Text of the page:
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Review: Nocturnal Animals

Nocturnal Animals takes the split-plot of a woman reading her ex husband’s latest book, in which we follow her reaction (and current blemished life status), and the events in the book are depicted on screen too. It’s a thought-provoking notion, and the movie starts off on the right pace. Although obvious early on the book’s story is a personal reflection, a way for Susan to understand to some degree where Edward’s head was at following their demise. The concern for me here was that the book’s narrative was far stronger than that of Susan to begin with, and it was not long before each passing scene nudged you into a different direction, making you lose sense somewhat on what was a fairly straight-forward plot to follow.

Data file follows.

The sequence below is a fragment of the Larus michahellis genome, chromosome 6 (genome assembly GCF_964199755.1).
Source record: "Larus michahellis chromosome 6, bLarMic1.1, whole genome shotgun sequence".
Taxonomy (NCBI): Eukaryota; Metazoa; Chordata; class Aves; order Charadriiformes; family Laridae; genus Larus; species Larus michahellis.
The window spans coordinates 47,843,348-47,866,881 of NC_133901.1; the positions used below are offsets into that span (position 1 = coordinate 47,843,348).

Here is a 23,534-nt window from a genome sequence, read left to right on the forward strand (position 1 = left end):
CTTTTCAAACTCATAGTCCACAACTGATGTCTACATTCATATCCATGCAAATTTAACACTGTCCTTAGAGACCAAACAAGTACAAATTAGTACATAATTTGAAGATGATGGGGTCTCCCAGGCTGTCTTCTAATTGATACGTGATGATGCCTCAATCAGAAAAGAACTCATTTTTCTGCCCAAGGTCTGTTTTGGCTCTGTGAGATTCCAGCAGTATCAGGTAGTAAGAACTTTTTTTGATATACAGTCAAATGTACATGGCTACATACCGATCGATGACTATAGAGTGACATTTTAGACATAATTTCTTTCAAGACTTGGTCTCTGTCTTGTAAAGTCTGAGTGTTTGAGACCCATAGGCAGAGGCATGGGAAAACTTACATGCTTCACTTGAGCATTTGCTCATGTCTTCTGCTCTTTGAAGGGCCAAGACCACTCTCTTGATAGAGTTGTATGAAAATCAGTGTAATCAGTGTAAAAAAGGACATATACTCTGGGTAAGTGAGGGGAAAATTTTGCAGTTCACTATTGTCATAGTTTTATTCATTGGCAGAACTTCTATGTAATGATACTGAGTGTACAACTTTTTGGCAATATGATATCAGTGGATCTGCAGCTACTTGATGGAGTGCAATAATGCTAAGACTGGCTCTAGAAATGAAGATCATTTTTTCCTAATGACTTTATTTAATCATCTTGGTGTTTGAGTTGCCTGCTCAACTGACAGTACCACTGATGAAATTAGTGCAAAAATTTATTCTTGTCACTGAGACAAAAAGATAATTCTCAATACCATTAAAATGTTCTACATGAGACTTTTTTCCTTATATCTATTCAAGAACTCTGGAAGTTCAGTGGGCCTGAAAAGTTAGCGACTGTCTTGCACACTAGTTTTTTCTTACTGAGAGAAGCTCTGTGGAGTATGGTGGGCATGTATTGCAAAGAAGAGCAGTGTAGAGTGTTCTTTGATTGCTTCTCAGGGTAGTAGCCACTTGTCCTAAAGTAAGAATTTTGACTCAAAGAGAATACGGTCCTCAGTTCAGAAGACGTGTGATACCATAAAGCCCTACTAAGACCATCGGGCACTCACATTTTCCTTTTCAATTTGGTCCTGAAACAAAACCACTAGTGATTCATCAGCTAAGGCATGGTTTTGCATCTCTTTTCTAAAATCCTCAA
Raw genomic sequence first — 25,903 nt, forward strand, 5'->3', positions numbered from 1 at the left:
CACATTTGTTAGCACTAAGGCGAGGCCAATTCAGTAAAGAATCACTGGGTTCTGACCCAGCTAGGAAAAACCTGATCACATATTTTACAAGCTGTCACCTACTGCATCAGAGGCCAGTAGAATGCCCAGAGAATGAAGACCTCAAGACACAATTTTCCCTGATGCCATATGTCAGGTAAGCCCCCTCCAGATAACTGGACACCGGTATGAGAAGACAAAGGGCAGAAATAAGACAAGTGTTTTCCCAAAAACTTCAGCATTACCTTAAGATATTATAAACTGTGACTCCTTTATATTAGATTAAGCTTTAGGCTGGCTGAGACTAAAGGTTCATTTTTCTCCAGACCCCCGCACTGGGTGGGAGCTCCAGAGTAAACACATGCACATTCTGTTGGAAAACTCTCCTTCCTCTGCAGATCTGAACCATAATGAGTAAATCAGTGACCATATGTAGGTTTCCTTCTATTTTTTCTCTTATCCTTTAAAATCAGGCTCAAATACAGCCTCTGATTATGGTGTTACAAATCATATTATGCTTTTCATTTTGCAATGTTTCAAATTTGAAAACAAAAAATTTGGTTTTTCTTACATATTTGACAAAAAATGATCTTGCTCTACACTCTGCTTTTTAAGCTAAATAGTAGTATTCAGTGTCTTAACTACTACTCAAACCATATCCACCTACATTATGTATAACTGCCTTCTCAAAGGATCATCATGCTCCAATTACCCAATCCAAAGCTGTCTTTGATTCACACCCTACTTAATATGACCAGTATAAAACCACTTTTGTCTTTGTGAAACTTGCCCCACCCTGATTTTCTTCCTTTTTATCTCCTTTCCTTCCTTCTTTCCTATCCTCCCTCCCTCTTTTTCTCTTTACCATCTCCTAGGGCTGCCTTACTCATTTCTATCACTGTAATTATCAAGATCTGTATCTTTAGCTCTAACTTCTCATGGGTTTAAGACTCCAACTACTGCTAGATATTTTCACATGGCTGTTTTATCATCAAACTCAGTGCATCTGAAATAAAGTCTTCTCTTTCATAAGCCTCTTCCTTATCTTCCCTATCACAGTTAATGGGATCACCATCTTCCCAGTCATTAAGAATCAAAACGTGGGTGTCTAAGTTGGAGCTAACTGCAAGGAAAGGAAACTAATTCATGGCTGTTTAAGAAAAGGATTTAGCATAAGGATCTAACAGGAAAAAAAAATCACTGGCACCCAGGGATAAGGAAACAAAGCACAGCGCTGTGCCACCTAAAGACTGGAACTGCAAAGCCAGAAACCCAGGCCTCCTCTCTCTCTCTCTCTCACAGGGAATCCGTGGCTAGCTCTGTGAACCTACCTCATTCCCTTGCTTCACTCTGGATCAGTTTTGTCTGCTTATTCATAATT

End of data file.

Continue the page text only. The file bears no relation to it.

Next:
Could have been a contender. Well, absolutely. The components are there. Tom Ford behind the wheel, Abel Korzeniowski pulling off another impacting score, Seamus McGarvey providing some vivid visuals. And then the understated Amy Adams, Michael Shannon in classic supporting form, as was Aaron Taylor-Johnson. Laura Linney’s one scene was an eye-brow raiser, and much more positively Andrea Riseborough’s all-too-brief appearance was one of the best things about the whole project. A huge question mark falls on Jake Gyllenhaal, somehow over-acting in both segments, he seems to be an actor (as good as he can be) trying too hard, and it is a shame this comes across on screen.

Tom Ford knows how to engage his audience, that’s for sure, only this time around our attention is often in the form of misplaced intrigue and a consistent feel of mild disappointment. I so wanted to like this movie, following the beautiful A Single Man, he had raised his own bar to lofty heights – but even without the 2009 film in the equation, his new picture still falls way short of the expected mark. If the director were to invite me to meet for dinner to have me give Nocturnal Animals a glowing review, I know that relationship certainly does not have as brutal a background as Edward and Susan going into it, but Ford would be left by himself in that restaurant to ponder on the quality of his second feature.


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